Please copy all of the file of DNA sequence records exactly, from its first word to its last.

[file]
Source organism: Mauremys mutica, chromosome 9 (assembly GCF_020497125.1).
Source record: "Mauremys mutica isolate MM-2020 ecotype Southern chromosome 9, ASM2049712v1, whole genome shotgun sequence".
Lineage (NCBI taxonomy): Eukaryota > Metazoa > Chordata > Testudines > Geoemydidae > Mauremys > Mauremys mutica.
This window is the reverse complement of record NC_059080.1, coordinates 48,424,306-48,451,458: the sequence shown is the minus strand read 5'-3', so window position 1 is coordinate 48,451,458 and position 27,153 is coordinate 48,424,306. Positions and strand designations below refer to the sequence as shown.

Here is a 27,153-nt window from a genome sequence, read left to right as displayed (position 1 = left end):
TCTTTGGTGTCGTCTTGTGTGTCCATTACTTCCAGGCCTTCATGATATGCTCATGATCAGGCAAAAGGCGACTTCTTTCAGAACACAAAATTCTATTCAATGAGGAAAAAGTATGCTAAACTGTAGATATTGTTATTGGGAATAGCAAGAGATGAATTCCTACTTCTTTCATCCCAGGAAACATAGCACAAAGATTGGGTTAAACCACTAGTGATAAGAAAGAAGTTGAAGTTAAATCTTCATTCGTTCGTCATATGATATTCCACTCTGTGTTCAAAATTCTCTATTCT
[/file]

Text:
Source organism: Mauremys mutica, chromosome 9 (assembly GCF_020497125.1).
Source record: "Mauremys mutica isolate MM-2020 ecotype Southern chromosome 9, ASM2049712v1, whole genome shotgun sequence".
Lineage (NCBI taxonomy): Eukaryota > Metazoa > Chordata > Testudines > Geoemydidae > Mauremys > Mauremys mutica.
This window is the reverse complement of record NC_059080.1, coordinates 48,424,306-48,451,458: the sequence shown is the minus strand read 5'-3', so window position 1 is coordinate 48,451,458 and position 27,153 is coordinate 48,424,306. Positions and strand designations below refer to the sequence as shown.

Here is a 27,153-nt window from a genome sequence, read left to right as displayed (position 1 = left end):
TCTTTGGTGTCGTCTTGTGTGTCCATTACTTCCAGGCCTTCATGATATGCTCATGATCAGGCAAAAGGCGACTTCTTTCAGAACACAAAATTCTATTCAATGAGGAAAAAGTATGCTAAACTGTAGATATTGTTATTGGGAATAGCAAGAGATGAATTCCTACTTCTTTCATCCCAGGAAACATAGCACAAAGATTGGGTTAAACCACTAGTGATAAGAAAGAAGTTGAAGTTAAATCTTCATTCGTTCGTCATATGATATTCCACTCTGTGTTCAAAATTCTCTATTCT